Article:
Systematic Review of Free Tissue Transfer Used in Pediatric Lower Extremity Injuries

Mehul Thakkar, MBBS; Bartlomiej Bednarz, MBBS, MA(Cantab)

Disclosures

ePlasty. 2021;21:e2 

In This Article

Summary

The aim of this review is to analyze the recently published literature regarding the different types of free tissue transfer used in pediatric lower-limb trauma, trends, flap success rates, and the anatomical location of reconstruction.

The advancement and high success rates of microsurgical free tissue transfer has have enabled large soft-tissue defects to be covered using a number of different types of autologous tissue. The ability to cover large soft-tissue defects with free tissue transfer has been extremely useful in limb salvage procedures resulting from trauma or even malignancies such as sarcoma.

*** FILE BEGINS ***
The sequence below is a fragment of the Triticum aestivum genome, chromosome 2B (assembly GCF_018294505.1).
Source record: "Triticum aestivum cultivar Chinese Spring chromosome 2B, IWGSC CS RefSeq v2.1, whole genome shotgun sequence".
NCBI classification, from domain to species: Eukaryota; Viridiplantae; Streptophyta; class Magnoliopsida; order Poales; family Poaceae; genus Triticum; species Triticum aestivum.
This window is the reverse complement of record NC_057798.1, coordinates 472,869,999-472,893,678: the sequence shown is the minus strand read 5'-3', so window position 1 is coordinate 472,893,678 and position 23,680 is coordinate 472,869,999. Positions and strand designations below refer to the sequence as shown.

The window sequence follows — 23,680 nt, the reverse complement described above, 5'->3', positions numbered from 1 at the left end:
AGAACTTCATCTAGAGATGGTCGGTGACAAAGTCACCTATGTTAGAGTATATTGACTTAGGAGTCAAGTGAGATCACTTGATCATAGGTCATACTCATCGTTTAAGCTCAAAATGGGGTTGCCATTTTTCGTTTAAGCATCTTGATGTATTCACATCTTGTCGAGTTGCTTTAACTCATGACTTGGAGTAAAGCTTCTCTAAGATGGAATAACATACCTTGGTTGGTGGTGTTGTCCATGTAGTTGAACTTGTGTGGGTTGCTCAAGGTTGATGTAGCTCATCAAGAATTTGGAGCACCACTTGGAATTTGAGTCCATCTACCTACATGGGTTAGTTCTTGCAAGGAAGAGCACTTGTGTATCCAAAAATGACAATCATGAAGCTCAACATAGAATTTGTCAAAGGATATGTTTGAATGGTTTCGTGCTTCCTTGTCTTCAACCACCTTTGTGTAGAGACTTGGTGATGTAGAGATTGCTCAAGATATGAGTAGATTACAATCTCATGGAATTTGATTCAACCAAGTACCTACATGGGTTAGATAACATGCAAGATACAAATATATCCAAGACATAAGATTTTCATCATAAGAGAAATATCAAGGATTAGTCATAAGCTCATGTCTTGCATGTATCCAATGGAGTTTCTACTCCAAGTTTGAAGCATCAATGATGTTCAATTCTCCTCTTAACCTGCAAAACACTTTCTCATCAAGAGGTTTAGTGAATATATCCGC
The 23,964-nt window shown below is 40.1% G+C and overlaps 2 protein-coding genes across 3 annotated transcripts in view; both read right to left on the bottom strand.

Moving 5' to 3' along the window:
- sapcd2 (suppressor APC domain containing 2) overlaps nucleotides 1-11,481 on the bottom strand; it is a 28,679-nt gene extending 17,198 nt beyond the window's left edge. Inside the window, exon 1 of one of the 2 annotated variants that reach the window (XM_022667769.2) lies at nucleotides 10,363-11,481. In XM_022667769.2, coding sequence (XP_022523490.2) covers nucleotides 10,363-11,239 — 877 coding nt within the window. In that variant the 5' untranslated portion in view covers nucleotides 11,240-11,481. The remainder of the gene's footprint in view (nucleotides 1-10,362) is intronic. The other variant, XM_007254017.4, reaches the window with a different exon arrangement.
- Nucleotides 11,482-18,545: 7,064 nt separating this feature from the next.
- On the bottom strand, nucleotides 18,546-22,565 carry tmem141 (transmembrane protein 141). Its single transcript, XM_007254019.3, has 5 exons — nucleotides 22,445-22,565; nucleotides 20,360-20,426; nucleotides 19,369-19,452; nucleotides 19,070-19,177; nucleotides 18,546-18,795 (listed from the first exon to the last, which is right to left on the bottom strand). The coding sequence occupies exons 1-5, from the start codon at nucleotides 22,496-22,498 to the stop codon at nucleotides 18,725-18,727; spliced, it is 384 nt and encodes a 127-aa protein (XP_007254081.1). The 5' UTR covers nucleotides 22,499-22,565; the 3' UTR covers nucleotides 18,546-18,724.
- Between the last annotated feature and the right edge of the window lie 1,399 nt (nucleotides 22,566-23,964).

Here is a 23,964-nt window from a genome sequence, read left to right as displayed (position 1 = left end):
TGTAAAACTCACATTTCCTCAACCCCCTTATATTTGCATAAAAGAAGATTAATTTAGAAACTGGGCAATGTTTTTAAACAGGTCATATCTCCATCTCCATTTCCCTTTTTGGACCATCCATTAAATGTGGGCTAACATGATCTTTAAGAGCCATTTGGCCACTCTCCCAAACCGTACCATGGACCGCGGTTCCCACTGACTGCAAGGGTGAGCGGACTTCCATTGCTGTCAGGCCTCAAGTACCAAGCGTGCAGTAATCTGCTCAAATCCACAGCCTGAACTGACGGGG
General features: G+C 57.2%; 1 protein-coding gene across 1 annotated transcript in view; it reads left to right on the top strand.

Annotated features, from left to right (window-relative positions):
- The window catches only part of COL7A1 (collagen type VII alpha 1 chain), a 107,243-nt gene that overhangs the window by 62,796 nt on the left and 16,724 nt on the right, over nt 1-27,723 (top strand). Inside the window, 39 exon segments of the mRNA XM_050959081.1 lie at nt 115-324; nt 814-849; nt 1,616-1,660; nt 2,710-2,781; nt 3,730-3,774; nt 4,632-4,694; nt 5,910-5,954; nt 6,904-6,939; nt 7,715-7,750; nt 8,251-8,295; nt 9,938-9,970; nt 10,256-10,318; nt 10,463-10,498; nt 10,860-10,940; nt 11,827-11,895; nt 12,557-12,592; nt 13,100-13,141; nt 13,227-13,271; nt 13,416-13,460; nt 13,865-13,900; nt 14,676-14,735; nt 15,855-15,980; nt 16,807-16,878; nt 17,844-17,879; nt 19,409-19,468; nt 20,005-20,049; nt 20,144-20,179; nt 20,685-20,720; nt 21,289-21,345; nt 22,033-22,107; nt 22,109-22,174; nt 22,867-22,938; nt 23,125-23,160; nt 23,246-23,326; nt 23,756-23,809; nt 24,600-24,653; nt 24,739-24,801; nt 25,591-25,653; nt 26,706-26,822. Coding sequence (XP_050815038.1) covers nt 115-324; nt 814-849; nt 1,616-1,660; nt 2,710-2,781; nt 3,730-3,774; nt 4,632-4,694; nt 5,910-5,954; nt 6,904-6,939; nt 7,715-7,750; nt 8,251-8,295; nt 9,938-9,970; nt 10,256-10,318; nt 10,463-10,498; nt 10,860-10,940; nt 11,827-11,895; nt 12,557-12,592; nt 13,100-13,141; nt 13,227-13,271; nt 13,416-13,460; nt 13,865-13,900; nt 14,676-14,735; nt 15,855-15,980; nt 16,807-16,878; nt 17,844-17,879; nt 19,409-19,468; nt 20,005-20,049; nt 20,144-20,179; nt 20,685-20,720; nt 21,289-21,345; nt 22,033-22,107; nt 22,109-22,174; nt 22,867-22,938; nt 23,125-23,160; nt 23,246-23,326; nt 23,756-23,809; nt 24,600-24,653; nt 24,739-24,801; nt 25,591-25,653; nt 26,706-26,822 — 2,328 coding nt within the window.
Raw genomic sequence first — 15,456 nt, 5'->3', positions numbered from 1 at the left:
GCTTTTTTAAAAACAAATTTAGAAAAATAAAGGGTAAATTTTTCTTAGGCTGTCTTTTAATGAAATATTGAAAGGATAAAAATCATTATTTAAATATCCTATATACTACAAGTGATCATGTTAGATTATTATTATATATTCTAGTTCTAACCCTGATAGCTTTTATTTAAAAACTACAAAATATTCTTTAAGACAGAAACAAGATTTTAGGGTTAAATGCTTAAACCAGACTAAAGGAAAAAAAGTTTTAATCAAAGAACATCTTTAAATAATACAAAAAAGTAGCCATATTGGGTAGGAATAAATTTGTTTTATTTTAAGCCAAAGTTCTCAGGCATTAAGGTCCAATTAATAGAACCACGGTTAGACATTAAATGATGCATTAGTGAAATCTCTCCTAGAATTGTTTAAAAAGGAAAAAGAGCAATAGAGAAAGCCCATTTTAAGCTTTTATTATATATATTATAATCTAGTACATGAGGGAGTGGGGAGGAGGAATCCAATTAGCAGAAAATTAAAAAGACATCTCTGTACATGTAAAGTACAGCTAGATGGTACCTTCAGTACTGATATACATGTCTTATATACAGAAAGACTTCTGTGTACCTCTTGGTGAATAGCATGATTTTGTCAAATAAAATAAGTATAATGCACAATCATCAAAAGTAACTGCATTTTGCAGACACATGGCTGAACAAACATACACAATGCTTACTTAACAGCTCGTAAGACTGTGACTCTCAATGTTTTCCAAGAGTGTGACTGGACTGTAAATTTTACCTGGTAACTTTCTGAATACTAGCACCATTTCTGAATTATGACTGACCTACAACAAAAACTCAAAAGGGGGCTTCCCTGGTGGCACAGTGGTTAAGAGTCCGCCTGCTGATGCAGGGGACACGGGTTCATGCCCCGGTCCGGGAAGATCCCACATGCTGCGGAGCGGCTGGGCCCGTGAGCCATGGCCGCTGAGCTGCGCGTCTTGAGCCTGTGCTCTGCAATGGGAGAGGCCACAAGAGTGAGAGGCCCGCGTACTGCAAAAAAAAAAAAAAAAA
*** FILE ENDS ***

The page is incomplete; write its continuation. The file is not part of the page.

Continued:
Pediatric lower-limb trauma (PLLT) with extensive soft-tissue loss such as Gustilo-Anderson IIIB fractures poses a great challenge to the reconstructive surgeon due to concerns about vessel diameter size (both donor and recipient), increased vessel vasospasm potential, donor site availability, donor site morbidity, and long-term implications such as growth restriction and psychological impact. Despite these concerns, there is a growing consensus among reconstructive microsurgeons that pediatric free tissue transfer is a viable option with high success rates.[1]

The aim of this review was to analyze the recent published literature regarding the types of free tissue transfer used in PLLT, the recent trend, success rates, and the location of soft-tissue reconstruction in the lower limb.

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